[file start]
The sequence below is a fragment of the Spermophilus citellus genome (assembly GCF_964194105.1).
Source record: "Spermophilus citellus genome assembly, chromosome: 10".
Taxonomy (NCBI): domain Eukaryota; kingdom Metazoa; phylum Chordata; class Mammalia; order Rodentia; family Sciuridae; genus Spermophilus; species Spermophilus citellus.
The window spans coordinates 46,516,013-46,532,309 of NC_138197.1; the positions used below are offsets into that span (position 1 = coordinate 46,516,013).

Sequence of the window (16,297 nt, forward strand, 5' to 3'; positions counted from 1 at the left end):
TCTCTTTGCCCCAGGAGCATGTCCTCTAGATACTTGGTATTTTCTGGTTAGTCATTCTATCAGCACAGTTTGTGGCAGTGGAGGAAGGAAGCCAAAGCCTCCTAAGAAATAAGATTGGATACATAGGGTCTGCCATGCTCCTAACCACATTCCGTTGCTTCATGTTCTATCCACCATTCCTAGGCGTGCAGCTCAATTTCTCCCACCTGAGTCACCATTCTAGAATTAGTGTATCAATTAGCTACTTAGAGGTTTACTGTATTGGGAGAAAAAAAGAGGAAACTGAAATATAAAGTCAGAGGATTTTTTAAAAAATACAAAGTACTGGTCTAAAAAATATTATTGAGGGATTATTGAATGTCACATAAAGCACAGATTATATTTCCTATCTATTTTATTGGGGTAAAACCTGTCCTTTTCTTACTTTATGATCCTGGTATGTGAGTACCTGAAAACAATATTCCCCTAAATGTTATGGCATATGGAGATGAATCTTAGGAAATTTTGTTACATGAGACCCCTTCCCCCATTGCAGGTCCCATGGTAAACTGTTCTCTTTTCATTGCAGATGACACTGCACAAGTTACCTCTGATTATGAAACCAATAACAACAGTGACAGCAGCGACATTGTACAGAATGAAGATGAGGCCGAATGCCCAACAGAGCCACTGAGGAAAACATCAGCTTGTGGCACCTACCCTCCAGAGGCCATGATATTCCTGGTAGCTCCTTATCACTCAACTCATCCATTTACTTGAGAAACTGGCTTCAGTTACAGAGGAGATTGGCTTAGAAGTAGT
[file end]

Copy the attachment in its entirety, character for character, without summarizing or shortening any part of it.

The sequence below is a fragment of the Spermophilus citellus genome (assembly GCF_964194105.1).
Source record: "Spermophilus citellus genome assembly, chromosome: 10".
Taxonomy (NCBI): domain Eukaryota; kingdom Metazoa; phylum Chordata; class Mammalia; order Rodentia; family Sciuridae; genus Spermophilus; species Spermophilus citellus.
The window spans coordinates 46,516,013-46,532,309 of NC_138197.1; the positions used below are offsets into that span (position 1 = coordinate 46,516,013).

Sequence of the window (16,297 nt, forward strand, 5' to 3'; positions counted from 1 at the left end):
TCTCTTTGCCCCAGGAGCATGTCCTCTAGATACTTGGTATTTTCTGGTTAGTCATTCTATCAGCACAGTTTGTGGCAGTGGAGGAAGGAAGCCAAAGCCTCCTAAGAAATAAGATTGGATACATAGGGTCTGCCATGCTCCTAACCACATTCCGTTGCTTCATGTTCTATCCACCATTCCTAGGCGTGCAGCTCAATTTCTCCCACCTGAGTCACCATTCTAGAATTAGTGTATCAATTAGCTACTTAGAGGTTTACTGTATTGGGAGAAAAAAAGAGGAAACTGAAATATAAAGTCAGAGGATTTTTTAAAAAATACAAAGTACTGGTCTAAAAAATATTATTGAGGGATTATTGAATGTCACATAAAGCACAGATTATATTTCCTATCTATTTTATTGGGGTAAAACCTGTCCTTTTCTTACTTTATGATCCTGGTATGTGAGTACCTGAAAACAATATTCCCCTAAATGTTATGGCATATGGAGATGAATCTTAGGAAATTTTGTTACATGAGACCCCTTCCCCCATTGCAGGTCCCATGGTAAACTGTTCTCTTTTCATTGCAGATGACACTGCACAAGTTACCTCTGATTATGAAACCAATAACAACAGTGACAGCAGCGACATTGTACAGAATGAAGATGAGGCCGAATGCCCAACAGAGCCACTGAGGAAAACATCAGCTTGTGGCACCTACCCTCCAGAGGCCATGATATTCCTGGTAGCTCCTTATCACTCAACTCATCCATTTACTTGAGAAACTGGCTTCAGTTACAGAGGAGATTGGCTTAGAAGTAGT